When it comes to home renovations, there are two unassailable truths: It’s going to take longer than expected and it’s going to go over budget – sometimes way over. Oh, and given the number of nightmare stories out there, chances are you’re going to loathe your contractor. (They probably won’t be too thrilled with you, either, a lot of the times.) If you are thinking of undertaking a renovation this spring or summer, spare yourself the migraines and the moping and the complaining to friends about how awful it has all been. Get going now on the most important step of the process: proper planning.

 

THE TIME IT TAKES

Danny Ritchie, president of Ultimate Renovations in Calgary, has been in the business for more than three decades. The biggest mistake would-be renovators make? “Not doing enough homework up front,” he says. Even small renos, such as redoing a kitchen or bathroom, take 30 to 60 days of planning. That’s the time you will need to find a contractor, create a design and make more decisions than you can imagine. Meanwhile, you’ll have to decide how you want to use the space, visit stores to price materials and comb through design magazines for the look you want.

Kathy Saunders began renovating her Toronto home in May of last year, digging out the basement to put in a man cave and adding a new kitchen, living room and two-piece bathroom on the main floor. She had expected to be enjoying the new spaces last fall; now she hopes to have things wrapped up by next month.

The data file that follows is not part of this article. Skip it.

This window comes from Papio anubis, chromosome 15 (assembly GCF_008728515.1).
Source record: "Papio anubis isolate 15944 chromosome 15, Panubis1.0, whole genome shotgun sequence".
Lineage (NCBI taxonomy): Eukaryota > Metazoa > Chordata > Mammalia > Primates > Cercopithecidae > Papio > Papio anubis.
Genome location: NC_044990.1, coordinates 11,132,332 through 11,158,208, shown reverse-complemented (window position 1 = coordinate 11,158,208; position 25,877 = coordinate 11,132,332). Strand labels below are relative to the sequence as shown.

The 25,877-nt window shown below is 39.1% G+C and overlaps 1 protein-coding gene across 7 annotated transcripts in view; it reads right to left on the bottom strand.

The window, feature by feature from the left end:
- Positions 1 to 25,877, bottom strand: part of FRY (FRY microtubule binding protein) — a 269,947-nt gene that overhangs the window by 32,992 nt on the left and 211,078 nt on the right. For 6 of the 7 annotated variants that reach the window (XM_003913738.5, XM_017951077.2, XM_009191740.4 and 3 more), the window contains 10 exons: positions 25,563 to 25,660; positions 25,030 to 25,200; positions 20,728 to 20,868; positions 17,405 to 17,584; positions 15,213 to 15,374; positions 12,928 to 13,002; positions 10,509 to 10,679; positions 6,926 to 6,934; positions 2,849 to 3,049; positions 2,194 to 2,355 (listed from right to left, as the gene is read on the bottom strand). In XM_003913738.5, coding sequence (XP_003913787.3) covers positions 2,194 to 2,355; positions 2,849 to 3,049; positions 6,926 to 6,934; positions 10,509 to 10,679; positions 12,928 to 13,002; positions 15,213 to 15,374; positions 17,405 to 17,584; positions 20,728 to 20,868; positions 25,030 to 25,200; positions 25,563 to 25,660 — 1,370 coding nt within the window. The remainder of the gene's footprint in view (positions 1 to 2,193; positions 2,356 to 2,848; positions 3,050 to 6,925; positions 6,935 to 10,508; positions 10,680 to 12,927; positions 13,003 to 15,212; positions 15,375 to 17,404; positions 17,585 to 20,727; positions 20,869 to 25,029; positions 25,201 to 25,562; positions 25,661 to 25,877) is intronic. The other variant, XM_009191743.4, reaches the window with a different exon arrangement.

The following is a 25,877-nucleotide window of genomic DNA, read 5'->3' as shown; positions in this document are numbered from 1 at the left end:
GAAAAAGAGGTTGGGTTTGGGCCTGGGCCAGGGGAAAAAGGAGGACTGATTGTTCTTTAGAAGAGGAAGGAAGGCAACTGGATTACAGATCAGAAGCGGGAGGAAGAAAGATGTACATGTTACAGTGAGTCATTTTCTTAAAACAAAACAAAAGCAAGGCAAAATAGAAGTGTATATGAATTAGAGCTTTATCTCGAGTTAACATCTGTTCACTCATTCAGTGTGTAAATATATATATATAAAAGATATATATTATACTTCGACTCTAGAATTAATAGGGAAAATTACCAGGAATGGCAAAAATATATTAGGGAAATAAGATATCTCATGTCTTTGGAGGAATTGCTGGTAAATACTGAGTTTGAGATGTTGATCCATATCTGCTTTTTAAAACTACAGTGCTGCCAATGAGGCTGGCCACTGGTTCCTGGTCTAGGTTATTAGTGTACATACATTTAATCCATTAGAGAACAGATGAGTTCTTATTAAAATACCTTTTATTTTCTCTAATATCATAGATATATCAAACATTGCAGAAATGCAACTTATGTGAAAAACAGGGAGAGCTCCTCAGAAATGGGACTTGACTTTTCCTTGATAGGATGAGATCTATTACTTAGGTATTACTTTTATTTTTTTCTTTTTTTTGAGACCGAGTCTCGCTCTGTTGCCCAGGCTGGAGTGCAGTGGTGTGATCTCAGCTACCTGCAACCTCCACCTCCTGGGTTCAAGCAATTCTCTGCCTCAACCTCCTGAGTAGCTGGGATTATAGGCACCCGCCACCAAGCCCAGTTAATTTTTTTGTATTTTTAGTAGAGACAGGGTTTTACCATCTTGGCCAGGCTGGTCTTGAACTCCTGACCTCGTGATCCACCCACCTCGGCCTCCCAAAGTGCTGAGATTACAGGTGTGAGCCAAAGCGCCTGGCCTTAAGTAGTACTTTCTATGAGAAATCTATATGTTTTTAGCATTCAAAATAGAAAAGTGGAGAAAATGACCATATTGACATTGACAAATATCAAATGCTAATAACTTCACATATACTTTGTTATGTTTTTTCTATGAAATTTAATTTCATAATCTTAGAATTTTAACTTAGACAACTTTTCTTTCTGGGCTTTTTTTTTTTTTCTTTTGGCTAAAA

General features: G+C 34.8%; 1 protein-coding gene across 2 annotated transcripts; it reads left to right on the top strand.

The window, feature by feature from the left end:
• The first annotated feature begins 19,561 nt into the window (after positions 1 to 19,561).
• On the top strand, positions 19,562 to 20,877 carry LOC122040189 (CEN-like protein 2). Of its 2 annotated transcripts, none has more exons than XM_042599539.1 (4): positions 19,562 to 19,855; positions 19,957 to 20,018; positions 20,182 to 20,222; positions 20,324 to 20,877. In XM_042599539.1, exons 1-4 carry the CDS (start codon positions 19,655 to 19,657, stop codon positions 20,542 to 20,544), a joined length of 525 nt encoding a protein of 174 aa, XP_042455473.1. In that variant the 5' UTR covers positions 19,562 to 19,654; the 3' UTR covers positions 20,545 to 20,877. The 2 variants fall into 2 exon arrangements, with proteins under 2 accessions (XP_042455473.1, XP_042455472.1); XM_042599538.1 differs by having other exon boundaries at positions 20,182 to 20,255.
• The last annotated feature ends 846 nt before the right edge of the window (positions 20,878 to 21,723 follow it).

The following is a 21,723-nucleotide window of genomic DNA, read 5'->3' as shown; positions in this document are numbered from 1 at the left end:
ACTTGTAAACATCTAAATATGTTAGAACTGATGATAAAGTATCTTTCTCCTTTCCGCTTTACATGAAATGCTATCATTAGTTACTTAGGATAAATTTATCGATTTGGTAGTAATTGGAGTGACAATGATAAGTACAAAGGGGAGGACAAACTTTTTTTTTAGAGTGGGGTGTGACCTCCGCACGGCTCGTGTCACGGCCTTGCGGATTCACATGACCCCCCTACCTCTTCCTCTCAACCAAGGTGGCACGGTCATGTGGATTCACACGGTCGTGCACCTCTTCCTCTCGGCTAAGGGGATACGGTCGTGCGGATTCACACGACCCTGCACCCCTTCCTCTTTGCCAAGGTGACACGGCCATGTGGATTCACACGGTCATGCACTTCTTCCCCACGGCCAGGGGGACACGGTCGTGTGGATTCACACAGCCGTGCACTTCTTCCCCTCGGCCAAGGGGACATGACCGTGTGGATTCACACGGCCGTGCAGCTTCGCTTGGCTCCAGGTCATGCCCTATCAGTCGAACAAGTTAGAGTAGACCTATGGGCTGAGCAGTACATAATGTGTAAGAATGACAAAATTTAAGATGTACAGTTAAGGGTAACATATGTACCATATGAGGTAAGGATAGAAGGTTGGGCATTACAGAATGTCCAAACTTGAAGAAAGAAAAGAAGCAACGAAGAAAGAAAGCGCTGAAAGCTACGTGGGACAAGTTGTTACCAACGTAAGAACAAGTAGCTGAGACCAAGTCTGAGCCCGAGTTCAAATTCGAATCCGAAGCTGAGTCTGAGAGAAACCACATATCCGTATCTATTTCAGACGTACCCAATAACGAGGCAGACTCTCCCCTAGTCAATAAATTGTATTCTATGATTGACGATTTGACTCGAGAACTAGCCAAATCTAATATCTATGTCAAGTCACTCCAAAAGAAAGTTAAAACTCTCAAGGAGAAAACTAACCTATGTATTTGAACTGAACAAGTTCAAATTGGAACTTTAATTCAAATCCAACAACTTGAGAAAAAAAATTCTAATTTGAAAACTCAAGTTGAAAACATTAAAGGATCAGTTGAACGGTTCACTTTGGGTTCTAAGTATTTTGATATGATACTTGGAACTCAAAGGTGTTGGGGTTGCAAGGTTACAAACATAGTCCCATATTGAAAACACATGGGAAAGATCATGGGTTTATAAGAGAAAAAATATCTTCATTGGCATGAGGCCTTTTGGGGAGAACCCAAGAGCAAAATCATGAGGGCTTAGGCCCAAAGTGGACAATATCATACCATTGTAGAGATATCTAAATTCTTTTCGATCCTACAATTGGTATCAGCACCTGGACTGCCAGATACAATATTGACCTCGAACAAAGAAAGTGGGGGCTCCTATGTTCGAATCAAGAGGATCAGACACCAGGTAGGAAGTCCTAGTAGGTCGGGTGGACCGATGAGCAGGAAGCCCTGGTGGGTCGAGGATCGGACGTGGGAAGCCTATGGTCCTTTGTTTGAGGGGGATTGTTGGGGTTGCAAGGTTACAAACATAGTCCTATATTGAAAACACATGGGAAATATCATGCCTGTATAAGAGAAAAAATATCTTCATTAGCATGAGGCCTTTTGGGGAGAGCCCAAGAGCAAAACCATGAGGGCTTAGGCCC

“What we should have had is a much clearer picture of the timelines,” Saunders says.

The good news is that if you start planning a relatively small reno now, you can sort out those timelines. The bad news? If you’re hoping to do something more major in the next six months, such as adding a storey or putting an addition on the back of your bungalow, you’re already too late. “If you’re planning on anything major, you’d never be ready for the summer,” says Jim Caruk, host of the HGTV show Real Renos.

 

HOW TO PICK A CONTRACTOR 

To find the right contractor, you need to do more than ask for a few references. “We’re all going to give you references, and we’re going to give you the best ones we’ve ever had,” Caruk says. For all you know, those references could be friends or family. “What you should do is go and look at one of the jobs [the contractor] is halfway through right now.” Talk to the client. Is the contractor reasonable to deal with? Is the job running on time? Has the contractor been going over budget?